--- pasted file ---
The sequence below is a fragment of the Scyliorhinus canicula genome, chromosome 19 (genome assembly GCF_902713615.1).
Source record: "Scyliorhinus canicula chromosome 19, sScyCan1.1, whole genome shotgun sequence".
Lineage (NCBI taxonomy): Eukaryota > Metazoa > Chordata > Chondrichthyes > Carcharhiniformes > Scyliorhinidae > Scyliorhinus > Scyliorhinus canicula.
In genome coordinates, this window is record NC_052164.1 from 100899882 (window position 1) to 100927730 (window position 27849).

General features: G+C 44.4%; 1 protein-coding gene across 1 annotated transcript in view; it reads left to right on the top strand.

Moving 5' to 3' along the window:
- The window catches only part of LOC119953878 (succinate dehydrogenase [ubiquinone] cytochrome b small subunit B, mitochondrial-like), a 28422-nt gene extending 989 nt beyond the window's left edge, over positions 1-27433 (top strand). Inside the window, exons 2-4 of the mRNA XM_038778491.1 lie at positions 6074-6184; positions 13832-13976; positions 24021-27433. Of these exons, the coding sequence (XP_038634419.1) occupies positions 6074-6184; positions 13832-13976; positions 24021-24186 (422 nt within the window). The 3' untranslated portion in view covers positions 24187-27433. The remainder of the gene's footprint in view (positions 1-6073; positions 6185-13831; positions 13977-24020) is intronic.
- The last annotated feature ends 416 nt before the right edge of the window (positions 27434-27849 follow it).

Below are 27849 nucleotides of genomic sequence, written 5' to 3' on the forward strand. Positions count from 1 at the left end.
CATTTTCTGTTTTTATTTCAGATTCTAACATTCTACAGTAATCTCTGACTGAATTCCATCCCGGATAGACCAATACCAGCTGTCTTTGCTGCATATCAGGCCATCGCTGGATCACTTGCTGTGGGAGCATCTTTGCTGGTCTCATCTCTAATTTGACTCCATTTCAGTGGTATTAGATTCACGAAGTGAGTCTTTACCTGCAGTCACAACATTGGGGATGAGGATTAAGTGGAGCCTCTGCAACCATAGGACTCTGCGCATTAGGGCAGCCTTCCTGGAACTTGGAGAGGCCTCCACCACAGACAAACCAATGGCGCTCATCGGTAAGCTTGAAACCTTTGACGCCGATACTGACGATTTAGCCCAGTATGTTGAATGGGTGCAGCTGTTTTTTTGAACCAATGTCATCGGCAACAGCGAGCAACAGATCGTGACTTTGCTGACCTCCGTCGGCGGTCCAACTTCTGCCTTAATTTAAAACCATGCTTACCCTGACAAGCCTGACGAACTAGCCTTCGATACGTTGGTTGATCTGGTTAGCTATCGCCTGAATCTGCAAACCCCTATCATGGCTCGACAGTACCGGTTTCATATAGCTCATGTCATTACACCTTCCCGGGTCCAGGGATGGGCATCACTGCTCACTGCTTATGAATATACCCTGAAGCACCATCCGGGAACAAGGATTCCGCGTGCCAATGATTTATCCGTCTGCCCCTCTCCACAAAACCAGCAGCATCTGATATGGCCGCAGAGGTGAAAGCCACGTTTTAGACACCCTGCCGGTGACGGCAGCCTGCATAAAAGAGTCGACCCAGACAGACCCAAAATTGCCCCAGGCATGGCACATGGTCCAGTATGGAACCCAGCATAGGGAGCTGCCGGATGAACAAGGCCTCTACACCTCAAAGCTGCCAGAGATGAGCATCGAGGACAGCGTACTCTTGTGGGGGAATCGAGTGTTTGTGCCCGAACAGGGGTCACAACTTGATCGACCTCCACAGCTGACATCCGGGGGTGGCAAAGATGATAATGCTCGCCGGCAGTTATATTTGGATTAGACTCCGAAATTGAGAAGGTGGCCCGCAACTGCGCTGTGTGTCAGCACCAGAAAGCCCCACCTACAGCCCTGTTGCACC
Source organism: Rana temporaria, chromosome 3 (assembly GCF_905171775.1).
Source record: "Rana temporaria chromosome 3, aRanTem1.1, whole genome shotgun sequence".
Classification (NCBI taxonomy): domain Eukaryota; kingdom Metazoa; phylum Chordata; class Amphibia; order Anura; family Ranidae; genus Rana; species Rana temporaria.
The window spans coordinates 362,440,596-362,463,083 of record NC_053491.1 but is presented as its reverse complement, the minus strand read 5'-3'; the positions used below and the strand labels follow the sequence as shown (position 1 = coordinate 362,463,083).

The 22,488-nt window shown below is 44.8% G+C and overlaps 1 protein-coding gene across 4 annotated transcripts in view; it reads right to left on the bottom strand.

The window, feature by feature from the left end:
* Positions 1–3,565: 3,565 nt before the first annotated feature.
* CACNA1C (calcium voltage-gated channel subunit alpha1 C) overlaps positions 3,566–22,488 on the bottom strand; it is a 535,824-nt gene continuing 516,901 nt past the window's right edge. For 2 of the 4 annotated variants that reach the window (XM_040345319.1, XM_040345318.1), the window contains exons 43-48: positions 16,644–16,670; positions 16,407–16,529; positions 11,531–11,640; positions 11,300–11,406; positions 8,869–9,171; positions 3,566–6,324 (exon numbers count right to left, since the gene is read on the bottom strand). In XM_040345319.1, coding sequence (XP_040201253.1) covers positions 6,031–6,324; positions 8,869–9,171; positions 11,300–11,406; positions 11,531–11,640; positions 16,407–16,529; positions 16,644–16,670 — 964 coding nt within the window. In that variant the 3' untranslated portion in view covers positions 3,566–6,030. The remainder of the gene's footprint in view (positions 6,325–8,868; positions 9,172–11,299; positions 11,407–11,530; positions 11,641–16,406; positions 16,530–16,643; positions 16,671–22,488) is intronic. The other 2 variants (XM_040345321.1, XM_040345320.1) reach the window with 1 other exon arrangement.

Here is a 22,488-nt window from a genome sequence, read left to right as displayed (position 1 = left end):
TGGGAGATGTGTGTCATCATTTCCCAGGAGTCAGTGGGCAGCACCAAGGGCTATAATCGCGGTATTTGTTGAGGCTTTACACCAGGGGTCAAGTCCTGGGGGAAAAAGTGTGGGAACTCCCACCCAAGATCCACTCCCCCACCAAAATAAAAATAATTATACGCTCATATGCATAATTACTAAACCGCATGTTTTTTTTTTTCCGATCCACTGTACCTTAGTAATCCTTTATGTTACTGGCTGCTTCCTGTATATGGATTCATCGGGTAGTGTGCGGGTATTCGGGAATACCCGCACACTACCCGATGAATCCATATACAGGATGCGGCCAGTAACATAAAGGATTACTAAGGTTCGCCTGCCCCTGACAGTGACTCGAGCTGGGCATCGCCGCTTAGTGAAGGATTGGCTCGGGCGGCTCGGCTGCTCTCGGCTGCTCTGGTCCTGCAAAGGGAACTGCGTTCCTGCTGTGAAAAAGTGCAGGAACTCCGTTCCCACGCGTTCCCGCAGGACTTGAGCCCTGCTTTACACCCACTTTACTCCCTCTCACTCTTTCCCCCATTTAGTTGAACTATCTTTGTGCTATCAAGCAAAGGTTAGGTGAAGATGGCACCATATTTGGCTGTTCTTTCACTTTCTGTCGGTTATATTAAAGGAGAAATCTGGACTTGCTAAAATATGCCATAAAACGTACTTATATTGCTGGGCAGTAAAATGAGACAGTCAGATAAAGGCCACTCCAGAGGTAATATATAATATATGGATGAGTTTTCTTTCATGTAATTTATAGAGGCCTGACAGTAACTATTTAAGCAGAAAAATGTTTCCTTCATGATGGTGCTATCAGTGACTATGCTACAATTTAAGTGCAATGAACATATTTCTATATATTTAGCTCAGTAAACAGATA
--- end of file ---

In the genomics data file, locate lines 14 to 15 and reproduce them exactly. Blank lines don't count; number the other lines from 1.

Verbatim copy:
The window spans coordinates 362,440,596-362,463,083 of record NC_053491.1 but is presented as its reverse complement, the minus strand read 5'-3'; the positions used below and the strand labels follow the sequence as shown (position 1 = coordinate 362,463,083).

The 22,488-nt window shown below is 44.8% G+C and overlaps 1 protein-coding gene across 4 annotated transcripts in view; it reads right to left on the bottom strand.